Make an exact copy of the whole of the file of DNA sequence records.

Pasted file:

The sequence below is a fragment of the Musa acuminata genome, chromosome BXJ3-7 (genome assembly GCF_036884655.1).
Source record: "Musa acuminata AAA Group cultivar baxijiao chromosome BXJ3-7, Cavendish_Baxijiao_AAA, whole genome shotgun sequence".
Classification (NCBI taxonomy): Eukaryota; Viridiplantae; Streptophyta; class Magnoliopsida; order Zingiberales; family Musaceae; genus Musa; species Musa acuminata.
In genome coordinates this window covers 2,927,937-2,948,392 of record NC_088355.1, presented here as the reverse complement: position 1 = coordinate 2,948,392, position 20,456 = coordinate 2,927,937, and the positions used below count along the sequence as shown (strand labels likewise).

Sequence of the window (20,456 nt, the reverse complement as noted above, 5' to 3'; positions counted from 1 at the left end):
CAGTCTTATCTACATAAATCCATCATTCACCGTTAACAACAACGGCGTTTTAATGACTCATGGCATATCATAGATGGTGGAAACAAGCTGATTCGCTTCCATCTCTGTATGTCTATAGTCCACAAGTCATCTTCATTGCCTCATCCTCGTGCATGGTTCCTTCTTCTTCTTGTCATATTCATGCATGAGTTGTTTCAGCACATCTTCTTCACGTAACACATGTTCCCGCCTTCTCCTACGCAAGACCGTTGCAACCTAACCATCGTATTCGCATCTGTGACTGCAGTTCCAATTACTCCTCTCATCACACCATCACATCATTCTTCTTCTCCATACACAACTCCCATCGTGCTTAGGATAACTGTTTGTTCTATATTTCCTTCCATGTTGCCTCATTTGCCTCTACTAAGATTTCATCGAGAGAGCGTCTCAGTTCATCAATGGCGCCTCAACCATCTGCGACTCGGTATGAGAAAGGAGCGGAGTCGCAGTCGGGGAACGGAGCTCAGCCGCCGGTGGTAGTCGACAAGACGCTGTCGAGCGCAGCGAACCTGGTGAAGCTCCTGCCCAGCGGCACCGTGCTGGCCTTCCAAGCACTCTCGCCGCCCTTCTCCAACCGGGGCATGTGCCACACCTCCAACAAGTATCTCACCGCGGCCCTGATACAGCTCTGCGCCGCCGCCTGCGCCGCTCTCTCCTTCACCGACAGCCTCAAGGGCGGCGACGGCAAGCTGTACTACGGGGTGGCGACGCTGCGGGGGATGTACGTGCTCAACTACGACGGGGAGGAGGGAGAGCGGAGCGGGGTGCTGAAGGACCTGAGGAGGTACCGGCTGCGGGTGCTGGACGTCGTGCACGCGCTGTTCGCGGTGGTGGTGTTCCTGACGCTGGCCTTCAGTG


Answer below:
The sequence below is a fragment of the Musa acuminata genome, chromosome BXJ3-7 (genome assembly GCF_036884655.1).
Source record: "Musa acuminata AAA Group cultivar baxijiao chromosome BXJ3-7, Cavendish_Baxijiao_AAA, whole genome shotgun sequence".
Classification (NCBI taxonomy): Eukaryota; Viridiplantae; Streptophyta; class Magnoliopsida; order Zingiberales; family Musaceae; genus Musa; species Musa acuminata.
In genome coordinates this window covers 2,927,937-2,948,392 of record NC_088355.1, presented here as the reverse complement: position 1 = coordinate 2,948,392, position 20,456 = coordinate 2,927,937, and the positions used below count along the sequence as shown (strand labels likewise).

Sequence of the window (20,456 nt, the reverse complement as noted above, 5' to 3'; positions counted from 1 at the left end):
CAGTCTTATCTACATAAATCCATCATTCACCGTTAACAACAACGGCGTTTTAATGACTCATGGCATATCATAGATGGTGGAAACAAGCTGATTCGCTTCCATCTCTGTATGTCTATAGTCCACAAGTCATCTTCATTGCCTCATCCTCGTGCATGGTTCCTTCTTCTTCTTGTCATATTCATGCATGAGTTGTTTCAGCACATCTTCTTCACGTAACACATGTTCCCGCCTTCTCCTACGCAAGACCGTTGCAACCTAACCATCGTATTCGCATCTGTGACTGCAGTTCCAATTACTCCTCTCATCACACCATCACATCATTCTTCTTCTCCATACACAACTCCCATCGTGCTTAGGATAACTGTTTGTTCTATATTTCCTTCCATGTTGCCTCATTTGCCTCTACTAAGATTTCATCGAGAGAGCGTCTCAGTTCATCAATGGCGCCTCAACCATCTGCGACTCGGTATGAGAAAGGAGCGGAGTCGCAGTCGGGGAACGGAGCTCAGCCGCCGGTGGTAGTCGACAAGACGCTGTCGAGCGCAGCGAACCTGGTGAAGCTCCTGCCCAGCGGCACCGTGCTGGCCTTCCAAGCACTCTCGCCGCCCTTCTCCAACCGGGGCATGTGCCACACCTCCAACAAGTATCTCACCGCGGCCCTGATACAGCTCTGCGCCGCCGCCTGCGCCGCTCTCTCCTTCACCGACAGCCTCAAGGGCGGCGACGGCAAGCTGTACTACGGGGTGGCGACGCTGCGGGGGATGTACGTGCTCAACTACGACGGGGAGGAGGGAGAGCGGAGCGGGGTGCTGAAGGACCTGAGGAGGTACCGGCTGCGGGTGCTGGACGTCGTGCACGCGCTGTTCGCGGTGGTGGTGTTCCTGACGCTGGCCTTCAGTG